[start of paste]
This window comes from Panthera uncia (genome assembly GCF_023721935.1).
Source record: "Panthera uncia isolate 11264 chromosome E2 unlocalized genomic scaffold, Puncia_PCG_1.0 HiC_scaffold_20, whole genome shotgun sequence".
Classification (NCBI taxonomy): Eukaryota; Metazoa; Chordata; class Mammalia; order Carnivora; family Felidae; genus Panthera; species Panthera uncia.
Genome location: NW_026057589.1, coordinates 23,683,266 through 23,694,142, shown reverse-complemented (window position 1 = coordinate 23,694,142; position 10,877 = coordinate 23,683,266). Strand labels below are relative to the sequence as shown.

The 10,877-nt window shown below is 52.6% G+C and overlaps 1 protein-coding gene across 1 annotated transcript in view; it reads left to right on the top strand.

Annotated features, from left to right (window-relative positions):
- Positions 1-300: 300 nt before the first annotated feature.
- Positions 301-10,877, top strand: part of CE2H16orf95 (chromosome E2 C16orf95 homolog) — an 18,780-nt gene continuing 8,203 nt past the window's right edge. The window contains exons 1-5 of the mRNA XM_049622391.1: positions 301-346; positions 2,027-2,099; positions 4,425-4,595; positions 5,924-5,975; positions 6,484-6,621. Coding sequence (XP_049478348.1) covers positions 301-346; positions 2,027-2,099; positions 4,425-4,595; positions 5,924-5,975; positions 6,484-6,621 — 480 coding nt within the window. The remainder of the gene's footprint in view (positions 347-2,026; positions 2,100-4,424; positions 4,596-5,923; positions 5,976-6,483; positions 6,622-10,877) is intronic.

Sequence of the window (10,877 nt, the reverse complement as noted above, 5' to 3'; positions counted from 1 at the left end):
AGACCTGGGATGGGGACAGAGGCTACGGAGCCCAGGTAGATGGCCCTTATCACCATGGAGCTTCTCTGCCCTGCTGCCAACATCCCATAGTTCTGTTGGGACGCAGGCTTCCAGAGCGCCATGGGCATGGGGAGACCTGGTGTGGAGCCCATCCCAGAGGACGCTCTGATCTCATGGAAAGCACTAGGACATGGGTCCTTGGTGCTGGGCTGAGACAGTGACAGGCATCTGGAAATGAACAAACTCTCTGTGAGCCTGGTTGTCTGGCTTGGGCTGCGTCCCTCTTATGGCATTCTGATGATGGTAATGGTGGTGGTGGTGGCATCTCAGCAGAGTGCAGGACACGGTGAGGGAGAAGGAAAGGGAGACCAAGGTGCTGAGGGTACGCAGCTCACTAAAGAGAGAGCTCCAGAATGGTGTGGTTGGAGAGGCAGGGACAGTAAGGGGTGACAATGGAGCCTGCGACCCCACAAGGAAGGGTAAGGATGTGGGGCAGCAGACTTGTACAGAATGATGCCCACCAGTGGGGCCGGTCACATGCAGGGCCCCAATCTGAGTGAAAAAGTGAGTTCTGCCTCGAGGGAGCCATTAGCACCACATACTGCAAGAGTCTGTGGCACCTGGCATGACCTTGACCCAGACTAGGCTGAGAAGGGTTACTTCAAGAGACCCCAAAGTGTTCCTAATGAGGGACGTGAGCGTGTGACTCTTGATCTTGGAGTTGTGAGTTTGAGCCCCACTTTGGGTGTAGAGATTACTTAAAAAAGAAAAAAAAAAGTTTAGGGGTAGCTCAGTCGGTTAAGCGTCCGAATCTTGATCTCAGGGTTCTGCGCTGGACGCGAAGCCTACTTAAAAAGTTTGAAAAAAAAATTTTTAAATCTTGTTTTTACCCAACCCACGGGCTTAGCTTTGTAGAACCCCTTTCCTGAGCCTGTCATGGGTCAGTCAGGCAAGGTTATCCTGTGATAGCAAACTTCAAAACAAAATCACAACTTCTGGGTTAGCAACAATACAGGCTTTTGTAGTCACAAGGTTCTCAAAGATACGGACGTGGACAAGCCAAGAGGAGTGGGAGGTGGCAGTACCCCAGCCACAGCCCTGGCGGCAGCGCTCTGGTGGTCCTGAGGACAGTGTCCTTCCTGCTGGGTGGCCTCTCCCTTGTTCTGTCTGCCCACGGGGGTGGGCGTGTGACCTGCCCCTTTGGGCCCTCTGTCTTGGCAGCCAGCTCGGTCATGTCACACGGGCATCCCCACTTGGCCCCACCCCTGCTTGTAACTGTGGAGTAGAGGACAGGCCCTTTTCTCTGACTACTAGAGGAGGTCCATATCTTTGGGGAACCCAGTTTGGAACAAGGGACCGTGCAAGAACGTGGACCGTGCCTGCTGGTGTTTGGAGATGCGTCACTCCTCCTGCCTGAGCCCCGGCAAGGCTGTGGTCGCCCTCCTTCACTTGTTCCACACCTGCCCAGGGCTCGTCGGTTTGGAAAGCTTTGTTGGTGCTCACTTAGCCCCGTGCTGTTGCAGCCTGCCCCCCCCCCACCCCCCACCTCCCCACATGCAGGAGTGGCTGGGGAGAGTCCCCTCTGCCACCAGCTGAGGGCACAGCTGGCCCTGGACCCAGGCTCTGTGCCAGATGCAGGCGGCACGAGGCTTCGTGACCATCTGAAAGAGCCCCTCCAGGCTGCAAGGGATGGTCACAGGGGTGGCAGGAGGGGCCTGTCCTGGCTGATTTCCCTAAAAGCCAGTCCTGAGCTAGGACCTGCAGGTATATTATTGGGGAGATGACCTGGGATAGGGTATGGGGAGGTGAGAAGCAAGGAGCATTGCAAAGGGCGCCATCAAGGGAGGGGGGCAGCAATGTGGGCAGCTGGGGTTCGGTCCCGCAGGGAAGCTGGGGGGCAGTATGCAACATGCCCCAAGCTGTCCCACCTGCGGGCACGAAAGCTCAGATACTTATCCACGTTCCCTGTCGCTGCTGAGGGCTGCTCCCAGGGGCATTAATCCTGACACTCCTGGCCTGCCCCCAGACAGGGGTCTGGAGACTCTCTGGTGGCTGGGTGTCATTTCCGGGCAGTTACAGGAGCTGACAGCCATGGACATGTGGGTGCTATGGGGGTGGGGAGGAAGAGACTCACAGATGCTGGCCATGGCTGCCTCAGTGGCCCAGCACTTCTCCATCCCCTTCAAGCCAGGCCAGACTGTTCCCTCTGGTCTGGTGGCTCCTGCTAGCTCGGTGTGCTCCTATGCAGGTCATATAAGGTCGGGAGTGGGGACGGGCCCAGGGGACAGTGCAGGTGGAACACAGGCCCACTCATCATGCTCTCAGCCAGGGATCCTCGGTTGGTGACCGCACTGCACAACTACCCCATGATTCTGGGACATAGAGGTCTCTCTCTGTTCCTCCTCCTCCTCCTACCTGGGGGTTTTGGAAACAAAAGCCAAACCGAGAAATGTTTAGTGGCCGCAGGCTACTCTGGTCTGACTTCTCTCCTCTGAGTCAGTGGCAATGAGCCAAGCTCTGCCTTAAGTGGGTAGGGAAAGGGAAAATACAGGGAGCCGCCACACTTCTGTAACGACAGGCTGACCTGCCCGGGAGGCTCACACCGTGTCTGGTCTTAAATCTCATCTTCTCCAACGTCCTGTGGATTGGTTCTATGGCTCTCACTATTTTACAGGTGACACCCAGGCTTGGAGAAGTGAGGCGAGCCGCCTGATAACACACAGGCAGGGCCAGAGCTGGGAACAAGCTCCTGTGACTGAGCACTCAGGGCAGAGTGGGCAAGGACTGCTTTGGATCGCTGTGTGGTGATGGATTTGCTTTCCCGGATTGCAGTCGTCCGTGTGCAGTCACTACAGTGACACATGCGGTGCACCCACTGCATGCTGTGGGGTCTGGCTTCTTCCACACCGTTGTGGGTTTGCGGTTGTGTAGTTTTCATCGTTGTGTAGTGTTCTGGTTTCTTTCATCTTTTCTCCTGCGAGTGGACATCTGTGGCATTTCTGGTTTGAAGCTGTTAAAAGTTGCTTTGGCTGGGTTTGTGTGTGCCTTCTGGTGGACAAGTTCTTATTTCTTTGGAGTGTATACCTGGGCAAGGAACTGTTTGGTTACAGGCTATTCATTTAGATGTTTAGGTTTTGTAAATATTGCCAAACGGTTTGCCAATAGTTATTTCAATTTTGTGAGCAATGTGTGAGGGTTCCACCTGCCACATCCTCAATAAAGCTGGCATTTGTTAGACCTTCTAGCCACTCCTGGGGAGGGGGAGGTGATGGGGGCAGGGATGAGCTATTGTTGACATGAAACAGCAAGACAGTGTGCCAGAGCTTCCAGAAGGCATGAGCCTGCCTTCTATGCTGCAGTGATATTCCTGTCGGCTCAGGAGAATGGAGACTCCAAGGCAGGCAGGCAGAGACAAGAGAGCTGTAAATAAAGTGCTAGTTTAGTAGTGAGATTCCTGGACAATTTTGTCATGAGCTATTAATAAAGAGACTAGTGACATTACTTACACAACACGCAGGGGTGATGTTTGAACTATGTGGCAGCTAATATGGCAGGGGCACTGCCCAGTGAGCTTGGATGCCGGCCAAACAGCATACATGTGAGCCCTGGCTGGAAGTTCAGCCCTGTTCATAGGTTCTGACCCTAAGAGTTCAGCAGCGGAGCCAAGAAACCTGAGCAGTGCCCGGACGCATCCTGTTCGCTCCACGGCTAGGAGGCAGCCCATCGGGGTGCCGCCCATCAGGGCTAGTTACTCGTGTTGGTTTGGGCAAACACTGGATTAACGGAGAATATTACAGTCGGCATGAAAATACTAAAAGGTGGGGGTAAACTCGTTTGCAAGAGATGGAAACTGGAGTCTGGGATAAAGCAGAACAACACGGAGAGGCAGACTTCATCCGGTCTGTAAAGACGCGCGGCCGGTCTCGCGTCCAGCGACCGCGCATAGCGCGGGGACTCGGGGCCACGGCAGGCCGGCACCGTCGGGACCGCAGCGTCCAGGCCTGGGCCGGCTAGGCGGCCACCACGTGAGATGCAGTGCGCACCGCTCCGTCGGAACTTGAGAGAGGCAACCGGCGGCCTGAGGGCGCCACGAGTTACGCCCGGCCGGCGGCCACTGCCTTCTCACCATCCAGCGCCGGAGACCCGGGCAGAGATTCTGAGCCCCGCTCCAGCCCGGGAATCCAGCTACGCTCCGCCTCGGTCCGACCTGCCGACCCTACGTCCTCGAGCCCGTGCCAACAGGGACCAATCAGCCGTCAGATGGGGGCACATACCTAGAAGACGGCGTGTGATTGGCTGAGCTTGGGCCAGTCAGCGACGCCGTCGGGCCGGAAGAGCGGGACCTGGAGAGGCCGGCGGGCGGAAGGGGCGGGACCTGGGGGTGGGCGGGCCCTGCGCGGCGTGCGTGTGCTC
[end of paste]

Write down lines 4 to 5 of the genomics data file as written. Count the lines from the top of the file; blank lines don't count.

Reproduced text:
Genome location: NW_026057589.1, coordinates 23,683,266 through 23,694,142, shown reverse-complemented (window position 1 = coordinate 23,694,142; position 10,877 = coordinate 23,683,266). Strand labels below are relative to the sequence as shown.

The 10,877-nt window shown below is 52.6% G+C and overlaps 1 protein-coding gene across 1 annotated transcript in view; it reads left to right on the top strand.